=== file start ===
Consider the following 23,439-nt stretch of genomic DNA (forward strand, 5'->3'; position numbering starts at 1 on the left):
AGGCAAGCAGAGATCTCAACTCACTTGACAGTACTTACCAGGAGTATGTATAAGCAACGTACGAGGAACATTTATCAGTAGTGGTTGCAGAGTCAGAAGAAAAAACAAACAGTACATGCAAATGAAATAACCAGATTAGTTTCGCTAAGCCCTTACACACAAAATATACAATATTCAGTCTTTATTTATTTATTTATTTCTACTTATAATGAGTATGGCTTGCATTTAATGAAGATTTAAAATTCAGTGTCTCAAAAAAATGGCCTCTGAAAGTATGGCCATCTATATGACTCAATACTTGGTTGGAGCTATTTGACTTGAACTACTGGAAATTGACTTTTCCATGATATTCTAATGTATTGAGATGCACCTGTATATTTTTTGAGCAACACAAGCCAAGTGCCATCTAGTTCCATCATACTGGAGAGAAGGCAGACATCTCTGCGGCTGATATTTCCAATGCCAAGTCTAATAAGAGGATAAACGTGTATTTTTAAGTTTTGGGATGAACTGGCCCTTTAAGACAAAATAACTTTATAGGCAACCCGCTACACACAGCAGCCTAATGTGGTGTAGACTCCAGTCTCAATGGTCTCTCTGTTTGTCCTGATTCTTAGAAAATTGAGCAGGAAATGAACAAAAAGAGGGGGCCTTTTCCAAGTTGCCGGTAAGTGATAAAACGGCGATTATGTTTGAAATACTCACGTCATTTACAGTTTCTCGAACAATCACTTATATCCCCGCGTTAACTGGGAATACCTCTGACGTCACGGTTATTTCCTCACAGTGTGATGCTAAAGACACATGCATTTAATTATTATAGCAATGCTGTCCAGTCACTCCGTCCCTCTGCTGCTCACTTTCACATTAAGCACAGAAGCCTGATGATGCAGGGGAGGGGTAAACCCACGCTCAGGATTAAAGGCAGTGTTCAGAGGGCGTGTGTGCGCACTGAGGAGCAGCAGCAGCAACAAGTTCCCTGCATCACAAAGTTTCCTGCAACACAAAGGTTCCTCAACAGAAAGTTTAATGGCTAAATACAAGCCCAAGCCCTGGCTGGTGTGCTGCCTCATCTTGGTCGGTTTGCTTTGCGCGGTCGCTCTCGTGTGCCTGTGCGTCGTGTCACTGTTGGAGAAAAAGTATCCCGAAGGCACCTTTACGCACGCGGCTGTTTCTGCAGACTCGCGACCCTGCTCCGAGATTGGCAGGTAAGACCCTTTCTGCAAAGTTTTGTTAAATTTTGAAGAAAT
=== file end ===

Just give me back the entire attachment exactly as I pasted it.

Consider the following 23,439-nt stretch of genomic DNA (forward strand, 5'->3'; position numbering starts at 1 on the left):
AGGCAAGCAGAGATCTCAACTCACTTGACAGTACTTACCAGGAGTATGTATAAGCAACGTACGAGGAACATTTATCAGTAGTGGTTGCAGAGTCAGAAGAAAAAACAAACAGTACATGCAAATGAAATAACCAGATTAGTTTCGCTAAGCCCTTACACACAAAATATACAATATTCAGTCTTTATTTATTTATTTATTTCTACTTATAATGAGTATGGCTTGCATTTAATGAAGATTTAAAATTCAGTGTCTCAAAAAAATGGCCTCTGAAAGTATGGCCATCTATATGACTCAATACTTGGTTGGAGCTATTTGACTTGAACTACTGGAAATTGACTTTTCCATGATATTCTAATGTATTGAGATGCACCTGTATATTTTTTGAGCAACACAAGCCAAGTGCCATCTAGTTCCATCATACTGGAGAGAAGGCAGACATCTCTGCGGCTGATATTTCCAATGCCAAGTCTAATAAGAGGATAAACGTGTATTTTTAAGTTTTGGGATGAACTGGCCCTTTAAGACAAAATAACTTTATAGGCAACCCGCTACACACAGCAGCCTAATGTGGTGTAGACTCCAGTCTCAATGGTCTCTCTGTTTGTCCTGATTCTTAGAAAATTGAGCAGGAAATGAACAAAAAGAGGGGGCCTTTTCCAAGTTGCCGGTAAGTGATAAAACGGCGATTATGTTTGAAATACTCACGTCATTTACAGTTTCTCGAACAATCACTTATATCCCCGCGTTAACTGGGAATACCTCTGACGTCACGGTTATTTCCTCACAGTGTGATGCTAAAGACACATGCATTTAATTATTATAGCAATGCTGTCCAGTCACTCCGTCCCTCTGCTGCTCACTTTCACATTAAGCACAGAAGCCTGATGATGCAGGGGAGGGGTAAACCCACGCTCAGGATTAAAGGCAGTGTTCAGAGGGCGTGTGTGCGCACTGAGGAGCAGCAGCAGCAACAAGTTCCCTGCATCACAAAGTTTCCTGCAACACAAAGGTTCCTCAACAGAAAGTTTAATGGCTAAATACAAGCCCAAGCCCTGGCTGGTGTGCTGCCTCATCTTGGTCGGTTTGCTTTGCGCGGTCGCTCTCGTGTGCCTGTGCGTCGTGTCACTGTTGGAGAAAAAGTATCCCGAAGGCACCTTTACGCACGCGGCTGTTTCTGCAGACTCGCGACCCTGCTCCGAGATTGGCAGGTAAGACCCTTTCTGCAAAGTTTTGTTAAATTTTGAAGAAAT